Dyer’s acting was also great throughout as we witnessed Faye deal with misogyny, heartbreak and racism. How she portrays these emotions while also showing the strength of character Faye had can only be described as a masterclass in acting. If there was an award for the amount of different ways the words “okay then” can be expressed, then surely Dyer would be the winner! There is no doubt that Dyer has stamped her own identity onto the character of Faye Treadwell and made it her own.
One of the remarkable things about The Drifters Girl is the multi-roling undertaken by the four male leads in the show. In fact, apart from Faye and Girl, the guys take on every single role in the production! A lot of shows have an element of multi-roling but none do it with quite as many characters nor as successfully as this one.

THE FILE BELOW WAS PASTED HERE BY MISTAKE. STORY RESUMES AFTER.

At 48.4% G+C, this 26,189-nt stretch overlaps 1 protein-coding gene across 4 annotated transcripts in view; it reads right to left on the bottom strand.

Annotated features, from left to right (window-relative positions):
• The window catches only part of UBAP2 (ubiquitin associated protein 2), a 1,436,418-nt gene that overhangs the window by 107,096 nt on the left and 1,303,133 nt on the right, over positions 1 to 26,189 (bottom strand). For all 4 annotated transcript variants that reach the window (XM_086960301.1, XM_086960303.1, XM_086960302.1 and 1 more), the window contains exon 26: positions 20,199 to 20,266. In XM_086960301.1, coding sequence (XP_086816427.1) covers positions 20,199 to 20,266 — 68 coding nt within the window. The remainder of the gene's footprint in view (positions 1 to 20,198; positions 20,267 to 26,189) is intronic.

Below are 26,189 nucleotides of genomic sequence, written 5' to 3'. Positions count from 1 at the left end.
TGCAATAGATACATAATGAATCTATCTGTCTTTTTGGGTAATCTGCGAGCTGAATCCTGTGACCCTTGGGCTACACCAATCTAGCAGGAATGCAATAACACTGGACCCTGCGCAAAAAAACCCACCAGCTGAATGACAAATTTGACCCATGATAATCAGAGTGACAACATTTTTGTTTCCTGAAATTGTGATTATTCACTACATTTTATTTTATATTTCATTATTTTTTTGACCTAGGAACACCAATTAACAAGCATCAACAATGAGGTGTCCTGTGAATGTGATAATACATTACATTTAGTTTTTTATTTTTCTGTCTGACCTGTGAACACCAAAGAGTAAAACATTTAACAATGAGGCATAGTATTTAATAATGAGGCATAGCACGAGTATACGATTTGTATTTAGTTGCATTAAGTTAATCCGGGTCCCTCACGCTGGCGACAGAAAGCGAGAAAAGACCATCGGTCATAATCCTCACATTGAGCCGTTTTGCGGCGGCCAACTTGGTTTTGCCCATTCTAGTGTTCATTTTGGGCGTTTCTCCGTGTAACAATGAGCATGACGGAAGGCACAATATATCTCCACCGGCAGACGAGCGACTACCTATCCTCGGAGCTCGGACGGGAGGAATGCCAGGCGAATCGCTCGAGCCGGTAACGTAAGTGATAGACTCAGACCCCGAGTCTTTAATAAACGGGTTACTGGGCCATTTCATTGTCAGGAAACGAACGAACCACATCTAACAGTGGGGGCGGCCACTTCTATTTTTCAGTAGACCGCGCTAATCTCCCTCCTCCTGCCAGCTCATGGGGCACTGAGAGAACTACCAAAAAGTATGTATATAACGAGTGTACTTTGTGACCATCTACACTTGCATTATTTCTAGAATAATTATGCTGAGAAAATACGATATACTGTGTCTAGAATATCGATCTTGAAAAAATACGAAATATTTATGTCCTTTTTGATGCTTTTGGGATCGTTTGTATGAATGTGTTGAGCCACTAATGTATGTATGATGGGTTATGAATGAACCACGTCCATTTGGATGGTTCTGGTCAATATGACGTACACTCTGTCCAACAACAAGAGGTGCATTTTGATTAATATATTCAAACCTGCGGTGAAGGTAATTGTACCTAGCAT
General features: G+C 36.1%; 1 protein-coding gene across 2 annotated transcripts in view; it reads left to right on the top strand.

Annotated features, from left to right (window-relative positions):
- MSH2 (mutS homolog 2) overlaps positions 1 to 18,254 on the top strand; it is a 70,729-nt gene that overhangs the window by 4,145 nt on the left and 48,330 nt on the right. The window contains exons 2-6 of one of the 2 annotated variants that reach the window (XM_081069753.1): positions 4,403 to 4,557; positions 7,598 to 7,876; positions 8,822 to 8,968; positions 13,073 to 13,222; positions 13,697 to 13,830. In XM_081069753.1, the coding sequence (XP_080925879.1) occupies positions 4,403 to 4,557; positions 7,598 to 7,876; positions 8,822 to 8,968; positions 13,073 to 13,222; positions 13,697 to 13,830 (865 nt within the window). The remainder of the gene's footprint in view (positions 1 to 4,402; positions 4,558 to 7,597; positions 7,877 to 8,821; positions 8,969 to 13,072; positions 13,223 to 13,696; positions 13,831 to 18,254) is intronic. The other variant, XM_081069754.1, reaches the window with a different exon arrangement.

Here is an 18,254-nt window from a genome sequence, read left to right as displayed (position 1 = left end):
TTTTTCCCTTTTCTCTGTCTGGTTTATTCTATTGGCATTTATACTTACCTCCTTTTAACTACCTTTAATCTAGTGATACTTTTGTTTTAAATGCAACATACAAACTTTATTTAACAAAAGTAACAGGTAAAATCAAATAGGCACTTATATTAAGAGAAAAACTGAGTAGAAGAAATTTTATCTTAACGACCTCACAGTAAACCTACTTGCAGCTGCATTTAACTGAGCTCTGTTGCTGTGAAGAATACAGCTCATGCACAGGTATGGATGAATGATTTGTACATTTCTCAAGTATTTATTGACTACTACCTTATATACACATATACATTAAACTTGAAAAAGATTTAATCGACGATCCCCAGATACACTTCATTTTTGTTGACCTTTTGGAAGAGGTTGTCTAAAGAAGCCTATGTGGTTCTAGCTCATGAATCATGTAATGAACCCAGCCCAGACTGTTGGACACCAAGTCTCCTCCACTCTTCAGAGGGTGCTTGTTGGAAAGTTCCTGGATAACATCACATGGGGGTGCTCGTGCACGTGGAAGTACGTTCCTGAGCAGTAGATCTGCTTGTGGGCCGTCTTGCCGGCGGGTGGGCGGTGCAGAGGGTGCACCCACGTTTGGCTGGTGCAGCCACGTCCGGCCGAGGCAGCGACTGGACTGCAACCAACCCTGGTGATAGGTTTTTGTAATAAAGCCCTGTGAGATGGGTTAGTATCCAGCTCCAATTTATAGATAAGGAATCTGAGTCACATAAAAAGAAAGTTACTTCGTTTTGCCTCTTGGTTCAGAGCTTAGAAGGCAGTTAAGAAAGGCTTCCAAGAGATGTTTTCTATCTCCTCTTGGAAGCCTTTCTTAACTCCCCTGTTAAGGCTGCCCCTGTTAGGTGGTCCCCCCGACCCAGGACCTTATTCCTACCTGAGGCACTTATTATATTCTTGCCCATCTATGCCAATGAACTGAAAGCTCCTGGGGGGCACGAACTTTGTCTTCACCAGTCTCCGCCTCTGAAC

Ashford Campbell is victorious as he takes on the main roles of Ben E King and Rudy Lewis, both former lead vocalists of The Drifters. Campbell is a truly mesmerising performer and it is an honour to watch him shine in this production, after previously being a cover in the West End. When he sang Stand By Me you could have heard a pin drop in the auditorium as the audience bathed in the beauty of his vocals. He also ripped my heart out as he performed In the Land of Make Believe, leaving me in no doubt that this is a breakthrough role for Campbell who I am sure is going to have a huge career in musical theatre. His vocal range is impressive and he is in complete control of his voice which is a real treat for the ears.